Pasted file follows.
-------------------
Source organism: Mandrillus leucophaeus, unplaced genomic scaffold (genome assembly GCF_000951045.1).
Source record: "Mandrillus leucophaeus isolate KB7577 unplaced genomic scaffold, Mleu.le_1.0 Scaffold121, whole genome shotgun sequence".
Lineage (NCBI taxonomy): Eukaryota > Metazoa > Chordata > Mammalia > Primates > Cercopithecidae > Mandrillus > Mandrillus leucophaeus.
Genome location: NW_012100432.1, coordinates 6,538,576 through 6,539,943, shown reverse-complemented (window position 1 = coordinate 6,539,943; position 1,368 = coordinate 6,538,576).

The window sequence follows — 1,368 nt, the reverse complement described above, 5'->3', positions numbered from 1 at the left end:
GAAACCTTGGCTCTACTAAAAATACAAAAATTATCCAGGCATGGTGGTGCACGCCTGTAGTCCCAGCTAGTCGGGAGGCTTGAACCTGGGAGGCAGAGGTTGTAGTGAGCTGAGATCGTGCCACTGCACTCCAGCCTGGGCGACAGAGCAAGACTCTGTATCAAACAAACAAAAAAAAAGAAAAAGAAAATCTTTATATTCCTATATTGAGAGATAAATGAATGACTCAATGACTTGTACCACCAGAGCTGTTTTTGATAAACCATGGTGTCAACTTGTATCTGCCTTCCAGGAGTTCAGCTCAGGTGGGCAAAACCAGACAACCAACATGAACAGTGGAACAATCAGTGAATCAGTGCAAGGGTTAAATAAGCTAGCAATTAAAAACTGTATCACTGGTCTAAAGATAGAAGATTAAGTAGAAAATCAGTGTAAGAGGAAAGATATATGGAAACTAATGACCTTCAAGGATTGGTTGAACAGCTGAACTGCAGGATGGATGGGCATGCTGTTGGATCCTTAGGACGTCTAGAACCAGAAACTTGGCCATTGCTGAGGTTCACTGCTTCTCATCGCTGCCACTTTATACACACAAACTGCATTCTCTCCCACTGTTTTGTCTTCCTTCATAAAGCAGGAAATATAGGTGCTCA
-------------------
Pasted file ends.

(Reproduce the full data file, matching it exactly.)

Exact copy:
Source organism: Mandrillus leucophaeus, unplaced genomic scaffold (genome assembly GCF_000951045.1).
Source record: "Mandrillus leucophaeus isolate KB7577 unplaced genomic scaffold, Mleu.le_1.0 Scaffold121, whole genome shotgun sequence".
Lineage (NCBI taxonomy): Eukaryota > Metazoa > Chordata > Mammalia > Primates > Cercopithecidae > Mandrillus > Mandrillus leucophaeus.
Genome location: NW_012100432.1, coordinates 6,538,576 through 6,539,943, shown reverse-complemented (window position 1 = coordinate 6,539,943; position 1,368 = coordinate 6,538,576).

The window sequence follows — 1,368 nt, the reverse complement described above, 5'->3', positions numbered from 1 at the left end:
GAAACCTTGGCTCTACTAAAAATACAAAAATTATCCAGGCATGGTGGTGCACGCCTGTAGTCCCAGCTAGTCGGGAGGCTTGAACCTGGGAGGCAGAGGTTGTAGTGAGCTGAGATCGTGCCACTGCACTCCAGCCTGGGCGACAGAGCAAGACTCTGTATCAAACAAACAAAAAAAAAGAAAAAGAAAATCTTTATATTCCTATATTGAGAGATAAATGAATGACTCAATGACTTGTACCACCAGAGCTGTTTTTGATAAACCATGGTGTCAACTTGTATCTGCCTTCCAGGAGTTCAGCTCAGGTGGGCAAAACCAGACAACCAACATGAACAGTGGAACAATCAGTGAATCAGTGCAAGGGTTAAATAAGCTAGCAATTAAAAACTGTATCACTGGTCTAAAGATAGAAGATTAAGTAGAAAATCAGTGTAAGAGGAAAGATATATGGAAACTAATGACCTTCAAGGATTGGTTGAACAGCTGAACTGCAGGATGGATGGGCATGCTGTTGGATCCTTAGGACGTCTAGAACCAGAAACTTGGCCATTGCTGAGGTTCACTGCTTCTCATCGCTGCCACTTTATACACACAAACTGCATTCTCTCCCACTGTTTTGTCTTCCTTCATAAAGCAGGAAATATAGGTGCTCA